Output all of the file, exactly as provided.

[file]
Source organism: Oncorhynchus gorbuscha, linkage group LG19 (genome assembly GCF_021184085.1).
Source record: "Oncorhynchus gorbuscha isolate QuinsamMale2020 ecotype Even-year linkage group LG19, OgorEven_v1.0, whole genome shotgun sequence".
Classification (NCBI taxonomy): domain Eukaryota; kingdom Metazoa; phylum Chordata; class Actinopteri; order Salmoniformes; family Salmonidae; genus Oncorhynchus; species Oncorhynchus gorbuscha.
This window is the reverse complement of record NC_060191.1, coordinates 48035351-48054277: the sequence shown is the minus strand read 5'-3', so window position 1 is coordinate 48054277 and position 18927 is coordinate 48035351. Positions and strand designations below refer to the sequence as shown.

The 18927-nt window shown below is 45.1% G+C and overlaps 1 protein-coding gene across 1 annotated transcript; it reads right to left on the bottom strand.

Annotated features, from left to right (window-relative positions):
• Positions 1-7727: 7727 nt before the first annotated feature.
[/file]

Source organism: Oncorhynchus gorbuscha, linkage group LG19 (genome assembly GCF_021184085.1).
Source record: "Oncorhynchus gorbuscha isolate QuinsamMale2020 ecotype Even-year linkage group LG19, OgorEven_v1.0, whole genome shotgun sequence".
Classification (NCBI taxonomy): domain Eukaryota; kingdom Metazoa; phylum Chordata; class Actinopteri; order Salmoniformes; family Salmonidae; genus Oncorhynchus; species Oncorhynchus gorbuscha.
This window is the reverse complement of record NC_060191.1, coordinates 48035351-48054277: the sequence shown is the minus strand read 5'-3', so window position 1 is coordinate 48054277 and position 18927 is coordinate 48035351. Positions and strand designations below refer to the sequence as shown.

The 18927-nt window shown below is 45.1% G+C and overlaps 1 protein-coding gene across 1 annotated transcript; it reads right to left on the bottom strand.

Annotated features, from left to right (window-relative positions):
• Positions 1-7727: 7727 nt before the first annotated feature.